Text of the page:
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Peter Sarsgaard
A lesson on the death penalty from a grieving mother in Iran
A lesson on the death penalty from a grieving mother in Iran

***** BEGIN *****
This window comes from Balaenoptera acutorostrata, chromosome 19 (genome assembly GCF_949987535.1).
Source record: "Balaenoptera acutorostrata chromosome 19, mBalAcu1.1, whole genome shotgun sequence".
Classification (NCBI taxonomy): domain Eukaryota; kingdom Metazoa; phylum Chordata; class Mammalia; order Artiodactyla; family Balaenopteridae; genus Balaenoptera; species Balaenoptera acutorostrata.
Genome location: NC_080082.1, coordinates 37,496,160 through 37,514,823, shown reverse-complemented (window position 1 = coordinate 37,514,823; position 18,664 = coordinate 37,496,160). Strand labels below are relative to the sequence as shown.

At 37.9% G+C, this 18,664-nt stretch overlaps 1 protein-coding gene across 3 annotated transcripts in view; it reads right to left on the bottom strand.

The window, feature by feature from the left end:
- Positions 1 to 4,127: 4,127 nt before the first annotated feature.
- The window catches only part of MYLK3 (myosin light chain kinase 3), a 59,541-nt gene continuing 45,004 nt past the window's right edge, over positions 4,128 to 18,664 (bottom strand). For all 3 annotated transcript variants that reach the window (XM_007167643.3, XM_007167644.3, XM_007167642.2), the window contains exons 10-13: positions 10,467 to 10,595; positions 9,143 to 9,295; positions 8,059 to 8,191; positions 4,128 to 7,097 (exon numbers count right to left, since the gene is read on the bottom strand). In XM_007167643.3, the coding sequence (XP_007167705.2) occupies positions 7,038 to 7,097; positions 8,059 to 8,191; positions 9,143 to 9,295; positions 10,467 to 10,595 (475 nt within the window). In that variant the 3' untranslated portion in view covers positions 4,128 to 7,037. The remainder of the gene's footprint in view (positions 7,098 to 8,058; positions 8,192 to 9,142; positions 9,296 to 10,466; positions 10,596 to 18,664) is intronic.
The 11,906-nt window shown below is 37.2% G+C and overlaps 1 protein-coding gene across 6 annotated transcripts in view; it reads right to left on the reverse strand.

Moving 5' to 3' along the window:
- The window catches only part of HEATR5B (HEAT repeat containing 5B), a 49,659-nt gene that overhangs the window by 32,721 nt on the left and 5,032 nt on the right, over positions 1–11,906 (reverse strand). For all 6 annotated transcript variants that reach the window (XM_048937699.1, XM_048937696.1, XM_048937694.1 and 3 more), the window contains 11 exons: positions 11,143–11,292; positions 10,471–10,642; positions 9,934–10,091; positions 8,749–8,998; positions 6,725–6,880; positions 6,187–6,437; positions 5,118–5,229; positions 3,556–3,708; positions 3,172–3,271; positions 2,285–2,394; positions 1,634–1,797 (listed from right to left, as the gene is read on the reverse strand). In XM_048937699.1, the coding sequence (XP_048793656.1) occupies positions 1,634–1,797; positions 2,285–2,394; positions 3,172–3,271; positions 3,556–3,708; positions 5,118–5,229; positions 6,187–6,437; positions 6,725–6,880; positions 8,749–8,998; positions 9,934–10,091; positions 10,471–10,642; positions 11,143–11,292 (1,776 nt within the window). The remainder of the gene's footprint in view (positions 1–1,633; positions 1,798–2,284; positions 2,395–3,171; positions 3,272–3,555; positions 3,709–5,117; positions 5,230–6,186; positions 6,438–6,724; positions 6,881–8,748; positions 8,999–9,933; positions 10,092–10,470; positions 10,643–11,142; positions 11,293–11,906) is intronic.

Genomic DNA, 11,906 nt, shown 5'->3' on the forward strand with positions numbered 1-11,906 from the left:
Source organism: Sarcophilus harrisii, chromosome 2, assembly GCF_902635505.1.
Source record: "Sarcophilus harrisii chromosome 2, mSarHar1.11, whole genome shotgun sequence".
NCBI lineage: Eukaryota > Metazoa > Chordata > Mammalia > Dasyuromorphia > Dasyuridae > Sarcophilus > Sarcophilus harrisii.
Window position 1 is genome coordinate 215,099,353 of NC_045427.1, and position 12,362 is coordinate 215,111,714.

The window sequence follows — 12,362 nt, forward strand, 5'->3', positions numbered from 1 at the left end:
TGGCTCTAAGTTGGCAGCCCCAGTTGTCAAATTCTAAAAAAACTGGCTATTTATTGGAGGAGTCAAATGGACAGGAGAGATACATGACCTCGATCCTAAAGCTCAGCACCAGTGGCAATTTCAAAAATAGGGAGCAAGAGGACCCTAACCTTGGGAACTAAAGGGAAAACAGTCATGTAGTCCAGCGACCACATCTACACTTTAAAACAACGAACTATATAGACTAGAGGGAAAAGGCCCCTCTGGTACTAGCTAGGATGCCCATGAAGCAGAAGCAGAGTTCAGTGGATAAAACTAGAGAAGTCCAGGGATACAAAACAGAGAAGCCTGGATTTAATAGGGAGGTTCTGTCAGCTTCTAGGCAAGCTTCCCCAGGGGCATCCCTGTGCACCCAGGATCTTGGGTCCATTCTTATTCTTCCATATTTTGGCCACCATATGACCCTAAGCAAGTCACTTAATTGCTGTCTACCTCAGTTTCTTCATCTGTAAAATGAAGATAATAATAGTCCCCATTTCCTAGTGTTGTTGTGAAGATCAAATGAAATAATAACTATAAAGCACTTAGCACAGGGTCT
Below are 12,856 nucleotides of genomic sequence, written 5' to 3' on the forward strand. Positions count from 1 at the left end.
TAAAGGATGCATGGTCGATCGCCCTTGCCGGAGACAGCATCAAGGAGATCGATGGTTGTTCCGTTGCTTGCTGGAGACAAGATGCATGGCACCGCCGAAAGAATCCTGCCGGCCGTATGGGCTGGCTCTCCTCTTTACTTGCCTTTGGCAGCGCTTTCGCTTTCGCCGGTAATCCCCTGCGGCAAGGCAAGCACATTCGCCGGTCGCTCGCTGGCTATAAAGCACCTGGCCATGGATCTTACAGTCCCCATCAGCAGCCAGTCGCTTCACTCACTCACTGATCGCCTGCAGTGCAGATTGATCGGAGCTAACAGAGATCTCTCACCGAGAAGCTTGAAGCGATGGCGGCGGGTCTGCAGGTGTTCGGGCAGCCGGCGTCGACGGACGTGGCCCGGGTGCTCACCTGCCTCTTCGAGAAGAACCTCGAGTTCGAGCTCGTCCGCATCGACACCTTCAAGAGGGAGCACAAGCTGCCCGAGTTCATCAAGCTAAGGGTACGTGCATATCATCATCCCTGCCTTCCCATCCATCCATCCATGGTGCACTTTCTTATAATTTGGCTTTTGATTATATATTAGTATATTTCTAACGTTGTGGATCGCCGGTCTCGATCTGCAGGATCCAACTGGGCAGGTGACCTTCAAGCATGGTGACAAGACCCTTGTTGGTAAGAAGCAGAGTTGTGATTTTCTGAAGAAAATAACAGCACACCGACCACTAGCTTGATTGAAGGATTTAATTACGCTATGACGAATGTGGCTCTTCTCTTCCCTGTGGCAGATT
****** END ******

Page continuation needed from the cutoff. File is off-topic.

Iran is a death penalty machine. More than 600 people were executed there last year, according to the United Nations, many of them in public hangings before crowds filled with children. So far this year, there have been an estimated 188 executions. That number would have been 189 had it not been for the family of Abdollah Hosseinzadeh, an 18-year-old knifed to death in a street fight seven years ago. Islamic sharia law gave the young man's mother, Samereh Alinejad, the right to extract revenge by participating in the execution of the man who killed her son. As the convicted murderer stood in the gallows, a noose around his neck, she was called forward to help kick the chair out from...

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